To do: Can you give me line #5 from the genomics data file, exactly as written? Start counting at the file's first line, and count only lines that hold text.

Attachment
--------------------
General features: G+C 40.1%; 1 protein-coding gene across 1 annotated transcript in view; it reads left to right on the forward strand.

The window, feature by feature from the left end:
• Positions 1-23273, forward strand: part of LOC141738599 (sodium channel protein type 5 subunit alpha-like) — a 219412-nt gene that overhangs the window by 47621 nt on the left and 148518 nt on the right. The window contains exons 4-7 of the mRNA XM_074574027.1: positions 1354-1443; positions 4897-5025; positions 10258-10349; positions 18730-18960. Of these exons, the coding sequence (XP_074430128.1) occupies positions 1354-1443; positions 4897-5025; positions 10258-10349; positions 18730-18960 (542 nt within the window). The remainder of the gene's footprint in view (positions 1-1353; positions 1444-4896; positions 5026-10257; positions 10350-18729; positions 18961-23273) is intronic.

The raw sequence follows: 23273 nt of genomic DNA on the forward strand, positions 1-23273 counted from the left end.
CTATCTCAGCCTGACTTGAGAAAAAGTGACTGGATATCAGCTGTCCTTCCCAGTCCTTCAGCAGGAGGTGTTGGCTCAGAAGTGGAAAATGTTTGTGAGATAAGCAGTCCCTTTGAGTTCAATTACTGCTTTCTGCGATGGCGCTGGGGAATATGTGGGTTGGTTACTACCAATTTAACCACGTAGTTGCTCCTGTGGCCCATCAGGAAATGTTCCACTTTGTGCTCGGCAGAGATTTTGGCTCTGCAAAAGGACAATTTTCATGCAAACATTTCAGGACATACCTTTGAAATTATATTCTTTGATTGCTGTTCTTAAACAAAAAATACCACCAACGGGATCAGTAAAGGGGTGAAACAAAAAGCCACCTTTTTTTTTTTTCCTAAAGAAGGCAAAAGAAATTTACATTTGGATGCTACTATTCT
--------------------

CTATCTCAGCCTGACTTGAGAAAAAGTGACTGGATATCAGCTGTCCTTCCCAGTCCTTCAGCAGGAGGTGTTGGCTCAGAAGTGGAAAATGTTTGTGAGATAAGCAGTCCCTTTGAGTTCAATTACTGCTTTCTGCGATGGCGCTGGGGAATATGTGGGTTGGTTACTACCAATTTAACCACGTAGTTGCTCCTGTGGCCCATCAGGAAATGTTCCACTTTGTGCTCGGCAGAGATTTTGGCTCTGCAAAAGGACAATTTTCATGCAAACATTTCAGGACATACCTTTGAAATTATATTCTTTGATTGCTGTTCTTAAACAAAAAATACCACCAACGGGATCAGTAAAGGGGTGAAACAAAAAGCCACCTTTTTTTTTTTTCCTAAAGAAGGCAAAAGAAATTTACATTTGGATGCTACTATTCT